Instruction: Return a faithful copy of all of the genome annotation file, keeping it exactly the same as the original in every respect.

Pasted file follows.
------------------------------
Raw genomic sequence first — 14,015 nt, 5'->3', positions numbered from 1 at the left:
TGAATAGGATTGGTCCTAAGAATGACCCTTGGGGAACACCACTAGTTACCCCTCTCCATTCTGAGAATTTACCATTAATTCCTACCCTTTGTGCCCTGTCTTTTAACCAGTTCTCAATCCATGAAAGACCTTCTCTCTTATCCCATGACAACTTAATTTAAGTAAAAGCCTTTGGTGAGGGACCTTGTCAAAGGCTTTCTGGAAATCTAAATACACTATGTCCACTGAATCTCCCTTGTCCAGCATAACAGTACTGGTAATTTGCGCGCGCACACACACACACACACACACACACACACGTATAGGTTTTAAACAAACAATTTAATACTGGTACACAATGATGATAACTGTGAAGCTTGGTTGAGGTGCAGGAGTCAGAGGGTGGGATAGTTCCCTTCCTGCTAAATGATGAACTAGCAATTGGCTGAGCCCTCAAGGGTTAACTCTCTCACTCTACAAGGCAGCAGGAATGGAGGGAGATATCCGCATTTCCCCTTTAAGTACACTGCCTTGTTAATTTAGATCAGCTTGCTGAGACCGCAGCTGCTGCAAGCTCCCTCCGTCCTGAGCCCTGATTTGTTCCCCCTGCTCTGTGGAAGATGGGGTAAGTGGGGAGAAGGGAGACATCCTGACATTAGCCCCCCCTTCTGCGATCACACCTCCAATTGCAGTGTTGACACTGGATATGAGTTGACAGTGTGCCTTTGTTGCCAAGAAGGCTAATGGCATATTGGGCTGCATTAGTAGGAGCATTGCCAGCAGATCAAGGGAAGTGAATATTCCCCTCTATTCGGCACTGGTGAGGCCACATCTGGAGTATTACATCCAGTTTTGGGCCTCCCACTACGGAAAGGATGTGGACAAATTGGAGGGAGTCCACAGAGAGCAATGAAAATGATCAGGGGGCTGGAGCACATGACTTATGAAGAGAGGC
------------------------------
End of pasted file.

Raw genomic sequence first — 14,015 nt, 5'->3', positions numbered from 1 at the left:
TGAATAGGATTGGTCCTAAGAATGACCCTTGGGGAACACCACTAGTTACCCCTCTCCATTCTGAGAATTTACCATTAATTCCTACCCTTTGTGCCCTGTCTTTTAACCAGTTCTCAATCCATGAAAGACCTTCTCTCTTATCCCATGACAACTTAATTTAAGTAAAAGCCTTTGGTGAGGGACCTTGTCAAAGGCTTTCTGGAAATCTAAATACACTATGTCCACTGAATCTCCCTTGTCCAGCATAACAGTACTGGTAATTTGCGCGCGCACACACACACACACACACACACACACACGTATAGGTTTTAAACAAACAATTTAATACTGGTACACAATGATGATAACTGTGAAGCTTGGTTGAGGTGCAGGAGTCAGAGGGTGGGATAGTTCCCTTCCTGCTAAATGATGAACTAGCAATTGGCTGAGCCCTCAAGGGTTAACTCTCTCACTCTACAAGGCAGCAGGAATGGAGGGAGATATCCGCATTTCCCCTTTAAGTACACTGCCTTGTTAATTTAGATCAGCTTGCTGAGACCGCAGCTGCTGCAAGCTCCCTCCGTCCTGAGCCCTGATTTGTTCCCCCTGCTCTGTGGAAGATGGGGTAAGTGGGGAGAAGGGAGACATCCTGACATTAGCCCCCCCTTCTGCGATCACACCTCCAATTGCAGTGTTGACACTGGATATGAGTTGACAGTGTGCCTTTGTTGCCAAGAAGGCTAATGGCATATTGGGCTGCATTAGTAGGAGCATTGCCAGCAGATCAAGGGAAGTGAATATTCCCCTCTATTCGGCACTGGTGAGGCCACATCTGGAGTATTACATCCAGTTTTGGGCCTCCCACTACGGAAAGGATGTGGACAAATTGGAGGGAGTCCACAGAGAGCAATGAAAATGATCAGGGGGCTGGAGCACATGACTTATGAAGAGAGGC